Our Mission Statement 'Safeguarding Stability, Protecting Consumers' is at the heart of all that we do and encapsulates the dual priorities for the Central Bank in delivering on its mandate.
We are committed to being an independent, forthright and influential organisation with a compelling, clear and challenging vision of being 'Trusted by the Public, Respected by our Peers, Fulfilling Workplace for our People'.
Our Mission and Vision are central to our Strategic Plan and inform both what we do (our Strategic Responsibilities) and how we operate (our Strategic Enablers), each of which are set out in our Strategic Plan. Our Principles and Priority Behaviours define our culture and work practices.
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Watch: Colleagues at the Central Bank talk about their careers, training opportunities and the Bank's new home at North Wall Quay.
- Primacy of the Public Interest
- Working with Integrity and Transparency
- Respecting and Valuing Each Other as Colleagues
- Creating a Fulfilling and Progressive Work Environment
- Encouraging Vigorous Debate, Constructive Challenge and Effective Risk Mitigation
- Being Accountable for Our Performance
- Operating Effectively and Efficiently
- Collaborating and Working as a Team to Achieve our Goals
Our Priority Behaviours
- Challenge Constructively
- Deliver on Commitments
- Lead the Way Forward
- Collaborate and Share
- Develop Self and Others
- Initiate Improvements
Our Strategic Responsibilities and Enablers
The Bank’s primary objectives have been set out in legislation. Its Strategic Responsibilities as outlined below are aligned to these objectives.
Eurosystem Effectiveness and Price Stability
The Bank is responsible for contributing to the formulation of Eurosystem monetary policy and helping to ensure that the Euro area inflation objective is achieved. It supports the Governor in his role as a member of the Governing Council of the European Central Bank (ECB). The primary objective of the ECB’s monetary policy is to maintain price stability. In this pursuit, the ECB aims to maintain inflation rates below, but close to, 2% over the medium term. Read more in our Monetary Policy section.
Stability of the Financial System
The Bank has an explicit mandate in domestic and European legislation to contribute to financial stability in Ireland and at euro area and EU levels. It does so by enhancing the macro-prudential policy framework by further developing a suite of indicators to assess systemic risks, developing macro-prudential tools to address emerging risks, conducting analytical research to inform on the calibration of these tools, and evaluating the effectiveness of these tools in limiting systemic risk.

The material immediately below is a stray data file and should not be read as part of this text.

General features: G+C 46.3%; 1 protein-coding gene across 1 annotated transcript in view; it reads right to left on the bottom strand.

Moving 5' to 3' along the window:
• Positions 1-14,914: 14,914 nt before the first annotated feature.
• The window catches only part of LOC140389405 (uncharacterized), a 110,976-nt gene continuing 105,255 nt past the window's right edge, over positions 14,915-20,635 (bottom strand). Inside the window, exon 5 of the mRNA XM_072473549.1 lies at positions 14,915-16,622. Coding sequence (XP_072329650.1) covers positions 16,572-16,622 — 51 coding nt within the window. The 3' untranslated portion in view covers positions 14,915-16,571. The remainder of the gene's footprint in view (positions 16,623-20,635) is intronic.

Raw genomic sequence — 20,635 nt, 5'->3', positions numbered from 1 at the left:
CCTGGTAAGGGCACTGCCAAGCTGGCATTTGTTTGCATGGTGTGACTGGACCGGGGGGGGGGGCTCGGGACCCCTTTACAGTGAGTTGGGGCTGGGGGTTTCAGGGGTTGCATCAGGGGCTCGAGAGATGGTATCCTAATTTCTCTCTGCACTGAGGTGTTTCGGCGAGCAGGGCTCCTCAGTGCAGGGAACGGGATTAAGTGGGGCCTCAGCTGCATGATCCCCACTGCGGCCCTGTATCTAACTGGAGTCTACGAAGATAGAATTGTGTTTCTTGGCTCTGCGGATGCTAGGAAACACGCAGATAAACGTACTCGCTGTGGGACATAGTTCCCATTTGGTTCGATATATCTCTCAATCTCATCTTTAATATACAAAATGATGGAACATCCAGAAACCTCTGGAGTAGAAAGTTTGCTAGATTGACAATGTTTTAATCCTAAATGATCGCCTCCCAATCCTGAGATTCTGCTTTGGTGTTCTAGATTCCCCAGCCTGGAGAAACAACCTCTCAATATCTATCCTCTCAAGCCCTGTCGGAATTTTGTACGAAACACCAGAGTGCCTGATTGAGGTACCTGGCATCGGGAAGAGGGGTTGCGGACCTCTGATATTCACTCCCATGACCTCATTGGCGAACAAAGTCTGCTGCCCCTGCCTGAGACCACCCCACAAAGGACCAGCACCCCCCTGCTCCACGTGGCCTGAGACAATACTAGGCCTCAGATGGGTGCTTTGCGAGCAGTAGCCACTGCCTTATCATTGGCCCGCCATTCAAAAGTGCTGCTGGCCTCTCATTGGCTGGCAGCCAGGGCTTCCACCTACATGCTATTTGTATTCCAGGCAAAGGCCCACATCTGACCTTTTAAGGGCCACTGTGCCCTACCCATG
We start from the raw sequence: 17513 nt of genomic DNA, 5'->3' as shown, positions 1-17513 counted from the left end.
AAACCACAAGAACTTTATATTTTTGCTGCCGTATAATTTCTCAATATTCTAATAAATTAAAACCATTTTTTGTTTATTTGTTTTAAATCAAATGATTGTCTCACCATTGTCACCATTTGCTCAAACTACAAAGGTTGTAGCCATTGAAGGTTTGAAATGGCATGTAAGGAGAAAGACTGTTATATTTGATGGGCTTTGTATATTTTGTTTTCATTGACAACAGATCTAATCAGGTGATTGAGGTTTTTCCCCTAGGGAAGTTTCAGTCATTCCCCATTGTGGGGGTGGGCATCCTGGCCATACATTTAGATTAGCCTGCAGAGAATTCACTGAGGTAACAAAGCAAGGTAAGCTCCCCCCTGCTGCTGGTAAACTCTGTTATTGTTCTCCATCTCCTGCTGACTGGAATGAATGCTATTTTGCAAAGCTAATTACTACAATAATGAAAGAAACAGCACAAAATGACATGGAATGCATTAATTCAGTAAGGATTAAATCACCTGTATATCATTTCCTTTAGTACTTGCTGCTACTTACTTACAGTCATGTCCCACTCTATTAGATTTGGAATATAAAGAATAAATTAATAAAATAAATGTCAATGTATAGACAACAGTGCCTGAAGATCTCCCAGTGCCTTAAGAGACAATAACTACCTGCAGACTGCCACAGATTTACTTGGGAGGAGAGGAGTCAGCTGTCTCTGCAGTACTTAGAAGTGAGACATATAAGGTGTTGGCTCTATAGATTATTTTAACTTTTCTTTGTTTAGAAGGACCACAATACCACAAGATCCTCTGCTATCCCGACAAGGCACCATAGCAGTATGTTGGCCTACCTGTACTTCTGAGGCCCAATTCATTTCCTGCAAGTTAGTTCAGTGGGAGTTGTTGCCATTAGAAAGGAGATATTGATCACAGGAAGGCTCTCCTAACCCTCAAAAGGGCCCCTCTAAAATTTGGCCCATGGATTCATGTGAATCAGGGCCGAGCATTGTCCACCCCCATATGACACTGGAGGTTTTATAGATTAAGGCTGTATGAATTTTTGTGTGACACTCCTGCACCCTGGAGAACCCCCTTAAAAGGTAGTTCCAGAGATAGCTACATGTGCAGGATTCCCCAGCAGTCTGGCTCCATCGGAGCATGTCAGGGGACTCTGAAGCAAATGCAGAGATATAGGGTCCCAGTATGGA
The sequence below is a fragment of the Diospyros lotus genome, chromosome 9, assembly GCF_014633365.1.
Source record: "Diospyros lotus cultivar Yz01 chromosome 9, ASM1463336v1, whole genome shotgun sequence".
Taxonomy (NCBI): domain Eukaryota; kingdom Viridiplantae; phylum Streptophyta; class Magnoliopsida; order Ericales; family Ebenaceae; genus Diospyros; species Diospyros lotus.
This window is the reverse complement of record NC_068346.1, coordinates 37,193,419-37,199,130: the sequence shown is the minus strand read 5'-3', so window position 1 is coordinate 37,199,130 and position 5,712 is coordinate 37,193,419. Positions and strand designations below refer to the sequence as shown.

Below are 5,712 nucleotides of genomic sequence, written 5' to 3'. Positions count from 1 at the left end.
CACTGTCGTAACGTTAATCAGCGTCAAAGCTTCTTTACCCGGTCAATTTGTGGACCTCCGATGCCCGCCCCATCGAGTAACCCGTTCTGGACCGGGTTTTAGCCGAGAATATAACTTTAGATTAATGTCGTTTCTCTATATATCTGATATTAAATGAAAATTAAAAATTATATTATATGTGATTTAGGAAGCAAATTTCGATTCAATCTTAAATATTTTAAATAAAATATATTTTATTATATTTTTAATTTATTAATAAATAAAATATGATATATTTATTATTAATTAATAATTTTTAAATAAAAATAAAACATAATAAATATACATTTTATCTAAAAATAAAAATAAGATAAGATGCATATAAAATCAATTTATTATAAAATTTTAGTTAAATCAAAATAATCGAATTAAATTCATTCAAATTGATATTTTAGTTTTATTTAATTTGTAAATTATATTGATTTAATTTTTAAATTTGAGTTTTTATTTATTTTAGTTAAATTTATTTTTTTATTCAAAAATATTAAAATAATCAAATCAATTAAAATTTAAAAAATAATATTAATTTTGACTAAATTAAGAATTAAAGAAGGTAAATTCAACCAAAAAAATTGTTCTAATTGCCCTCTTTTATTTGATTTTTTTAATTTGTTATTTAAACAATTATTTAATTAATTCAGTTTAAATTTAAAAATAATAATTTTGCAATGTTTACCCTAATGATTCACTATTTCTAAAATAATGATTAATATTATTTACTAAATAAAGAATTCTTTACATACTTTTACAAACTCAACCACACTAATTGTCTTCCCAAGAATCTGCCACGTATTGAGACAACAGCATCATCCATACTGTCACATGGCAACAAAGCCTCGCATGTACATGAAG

The Bank is also mandated to establish and operate a Central Credit Register which will document loans to individuals and businesses. This will enhance the Bank’s insight into credit information. When operational, all lenders will be required to submit personal and credit information on loan agreements of €500 or more to the Register. Read more in our Financial Stability section.
Protection of Consumer of Financial Services
As the regulator of financial service providers and markets in Ireland, the Bank has to ensure that the best interests of consumers are protected. The Bank works to develop a positive consumer focused culture within regulated firms, ensuring the consumer protection framework remains effective by reviewing, developing and enhancing the protections in place and by influencing and shaping European and international developments, and monitoring and enforcing compliance with the required standards through themed reviews and inspections. Find out more in our Consumer Protection section.
Regulation of Financial Institutions and Enforcement Actions
The Bank aims to ensure that regulated firms are financially sound and safely managed. Regulation of financial institutions and markets is undertaken through risk-based supervision, which is underpinned by credible enforcement deterrents. This mandate is delivered through a range of tools which include supervising banks within the Single Supervisory Mechanism framework, monitoring of regulatory returns filed with the Bank, approval of persons under the fitness and probity standards, and taking enforcement actions when necessary. The Bank aims to take a proportionate approach to its actions as an intrusive and assertive regulator and does not seek to ensure a ‘zero-failure’ system of regulation and supervision, but to safeguard that any firms that fail, do so in a way that avoids significant disruption to financial services or consumers. Find out more about who we regulate or visit our Financial Regulation section.
Regulatory Policy Development